Yes! we shall certainly be answerable to Christ for our attitude toward our brethren, and as to how we have performed that part of Christ’s service due to them. If we can get this idea firmly implanted in our minds, our duty will be easily recognised, and our service in this direction rendered much easier.

It is a command of Christ of paramount importance that we “love one another.”

“Let love be without dissimulation.” “Be kindly affectioned one to another, with brotherly love” (Rom. 12:9–10). “Seeing ye have purified your souls in obeying the truth, through the Spirit, unto unfeigned love of brethren; see that ye love one another with a pure heart fervently” (1 Pet. 1:22). “Above all things, have fervent love among yourselves, for love shall cover a multitude of sins” (1 Pet. 4:8).

This is the most vital principle in the whole counsel of God. Love is the only present existing principle among us that will continue eternally (1 Cor. 13:8). Its claims are inculcated and reiterated more emphatically, and frequently, than the use of any other principle. This certainly is not without significance. “Love is the fulfilling of the law; be that loveth another hath fulfilled the law” (Rom. 13:8–10).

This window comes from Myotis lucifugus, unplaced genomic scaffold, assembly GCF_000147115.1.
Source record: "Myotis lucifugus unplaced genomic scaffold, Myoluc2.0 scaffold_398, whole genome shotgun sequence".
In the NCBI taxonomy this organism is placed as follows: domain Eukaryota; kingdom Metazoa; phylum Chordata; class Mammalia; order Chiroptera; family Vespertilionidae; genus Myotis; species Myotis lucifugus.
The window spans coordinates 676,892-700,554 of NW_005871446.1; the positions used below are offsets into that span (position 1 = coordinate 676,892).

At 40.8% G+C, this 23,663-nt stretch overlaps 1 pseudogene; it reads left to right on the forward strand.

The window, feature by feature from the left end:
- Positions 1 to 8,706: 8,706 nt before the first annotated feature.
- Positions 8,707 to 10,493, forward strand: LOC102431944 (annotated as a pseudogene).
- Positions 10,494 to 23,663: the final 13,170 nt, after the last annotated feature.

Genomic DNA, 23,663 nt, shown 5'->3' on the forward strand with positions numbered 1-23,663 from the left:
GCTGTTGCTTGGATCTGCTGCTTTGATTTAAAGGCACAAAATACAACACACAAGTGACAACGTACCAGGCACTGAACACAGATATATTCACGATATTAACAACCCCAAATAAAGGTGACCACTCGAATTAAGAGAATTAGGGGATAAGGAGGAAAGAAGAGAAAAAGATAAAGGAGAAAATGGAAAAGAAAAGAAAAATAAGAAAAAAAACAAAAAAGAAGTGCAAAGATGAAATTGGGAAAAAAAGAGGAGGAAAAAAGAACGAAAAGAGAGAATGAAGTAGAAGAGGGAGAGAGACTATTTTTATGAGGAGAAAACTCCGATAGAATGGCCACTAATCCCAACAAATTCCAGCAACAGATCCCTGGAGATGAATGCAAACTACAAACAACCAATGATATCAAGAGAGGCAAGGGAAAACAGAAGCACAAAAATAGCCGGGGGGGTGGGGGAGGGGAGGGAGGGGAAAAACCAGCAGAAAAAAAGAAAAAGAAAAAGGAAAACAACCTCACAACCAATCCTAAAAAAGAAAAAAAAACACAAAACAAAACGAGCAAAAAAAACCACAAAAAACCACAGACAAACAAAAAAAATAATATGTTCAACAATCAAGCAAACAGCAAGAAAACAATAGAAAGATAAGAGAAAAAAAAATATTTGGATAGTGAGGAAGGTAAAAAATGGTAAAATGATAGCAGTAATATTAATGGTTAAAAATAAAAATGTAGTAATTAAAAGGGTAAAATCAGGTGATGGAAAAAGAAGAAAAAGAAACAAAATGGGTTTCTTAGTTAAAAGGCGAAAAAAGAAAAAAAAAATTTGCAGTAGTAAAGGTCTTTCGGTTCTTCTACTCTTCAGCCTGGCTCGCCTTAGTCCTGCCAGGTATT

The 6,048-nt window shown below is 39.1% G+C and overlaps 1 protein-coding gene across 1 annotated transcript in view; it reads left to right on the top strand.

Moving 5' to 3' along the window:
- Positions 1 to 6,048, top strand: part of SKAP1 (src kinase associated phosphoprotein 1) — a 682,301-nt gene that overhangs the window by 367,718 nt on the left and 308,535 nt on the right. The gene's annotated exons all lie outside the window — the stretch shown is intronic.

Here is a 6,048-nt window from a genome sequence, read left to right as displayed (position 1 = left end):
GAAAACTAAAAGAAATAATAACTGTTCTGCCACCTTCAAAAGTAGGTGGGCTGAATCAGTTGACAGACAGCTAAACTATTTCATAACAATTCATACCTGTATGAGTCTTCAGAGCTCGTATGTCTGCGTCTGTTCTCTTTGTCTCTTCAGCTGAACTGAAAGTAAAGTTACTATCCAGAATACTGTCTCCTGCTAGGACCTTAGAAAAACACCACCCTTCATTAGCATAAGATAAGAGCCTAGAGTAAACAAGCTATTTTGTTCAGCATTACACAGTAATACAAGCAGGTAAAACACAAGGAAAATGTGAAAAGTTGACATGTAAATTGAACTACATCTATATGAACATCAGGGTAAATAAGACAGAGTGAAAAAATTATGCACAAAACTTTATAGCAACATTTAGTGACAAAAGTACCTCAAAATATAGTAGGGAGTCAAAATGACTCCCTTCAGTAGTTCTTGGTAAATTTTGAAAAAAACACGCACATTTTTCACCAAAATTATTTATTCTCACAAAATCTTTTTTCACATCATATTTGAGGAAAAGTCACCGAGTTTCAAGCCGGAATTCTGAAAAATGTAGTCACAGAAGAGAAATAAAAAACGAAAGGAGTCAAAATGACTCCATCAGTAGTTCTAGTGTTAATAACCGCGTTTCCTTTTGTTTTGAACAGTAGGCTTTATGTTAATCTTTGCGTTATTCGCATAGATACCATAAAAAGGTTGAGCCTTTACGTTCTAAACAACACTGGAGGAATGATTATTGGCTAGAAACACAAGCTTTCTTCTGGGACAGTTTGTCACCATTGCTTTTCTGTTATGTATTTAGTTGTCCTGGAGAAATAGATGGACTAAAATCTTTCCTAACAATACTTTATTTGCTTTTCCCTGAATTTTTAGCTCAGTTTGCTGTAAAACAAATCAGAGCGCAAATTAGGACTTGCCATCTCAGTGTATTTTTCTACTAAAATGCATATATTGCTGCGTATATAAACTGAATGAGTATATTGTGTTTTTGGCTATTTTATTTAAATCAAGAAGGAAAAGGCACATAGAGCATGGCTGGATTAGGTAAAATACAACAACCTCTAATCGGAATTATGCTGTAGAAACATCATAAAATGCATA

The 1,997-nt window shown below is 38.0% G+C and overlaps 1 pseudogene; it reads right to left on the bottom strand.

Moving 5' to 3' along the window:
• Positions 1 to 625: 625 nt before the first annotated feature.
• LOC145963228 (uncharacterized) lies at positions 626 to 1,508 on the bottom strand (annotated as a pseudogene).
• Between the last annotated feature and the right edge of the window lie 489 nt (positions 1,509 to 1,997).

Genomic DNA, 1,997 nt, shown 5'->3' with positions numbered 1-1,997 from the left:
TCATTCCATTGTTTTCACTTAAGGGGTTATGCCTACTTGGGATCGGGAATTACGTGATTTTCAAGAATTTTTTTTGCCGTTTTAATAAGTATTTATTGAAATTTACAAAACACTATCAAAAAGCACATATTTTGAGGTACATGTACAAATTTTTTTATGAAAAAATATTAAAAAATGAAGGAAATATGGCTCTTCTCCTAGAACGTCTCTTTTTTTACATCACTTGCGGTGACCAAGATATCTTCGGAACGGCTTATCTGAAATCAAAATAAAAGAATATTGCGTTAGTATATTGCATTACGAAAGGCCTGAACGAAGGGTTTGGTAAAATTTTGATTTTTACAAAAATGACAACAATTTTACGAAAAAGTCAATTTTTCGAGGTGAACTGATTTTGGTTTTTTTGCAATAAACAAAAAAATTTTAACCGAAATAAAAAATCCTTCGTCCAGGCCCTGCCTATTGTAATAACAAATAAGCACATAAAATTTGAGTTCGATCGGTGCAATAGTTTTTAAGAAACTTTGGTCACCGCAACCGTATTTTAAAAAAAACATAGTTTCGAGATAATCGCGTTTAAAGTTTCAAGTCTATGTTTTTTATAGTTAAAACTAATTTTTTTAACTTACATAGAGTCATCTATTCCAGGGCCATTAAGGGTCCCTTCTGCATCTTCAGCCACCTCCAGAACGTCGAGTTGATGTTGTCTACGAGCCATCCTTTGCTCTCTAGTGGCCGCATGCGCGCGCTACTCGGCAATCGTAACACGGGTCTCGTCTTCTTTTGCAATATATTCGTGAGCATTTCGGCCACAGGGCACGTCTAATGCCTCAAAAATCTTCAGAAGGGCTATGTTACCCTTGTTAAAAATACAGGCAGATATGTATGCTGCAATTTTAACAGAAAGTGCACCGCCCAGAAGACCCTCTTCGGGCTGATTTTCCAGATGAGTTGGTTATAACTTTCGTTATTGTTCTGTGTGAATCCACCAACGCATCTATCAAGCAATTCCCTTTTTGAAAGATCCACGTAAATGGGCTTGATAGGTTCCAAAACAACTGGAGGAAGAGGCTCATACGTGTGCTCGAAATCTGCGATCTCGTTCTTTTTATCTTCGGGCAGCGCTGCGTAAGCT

“Let us love one another: for love is of God; and every one that loveth is born of God and knoweth God. He that loveth not knoweth not God; for God is love” (John 4:7, 8). “If a man say, I love God, and hateth his brother, he is a liar: for he that loveth not his brother whom he hath seen, how can he love God whom he hath not seen? And this is the commandment that we have from Him, That he who loveth God love his brother also” (John 4:20, 21).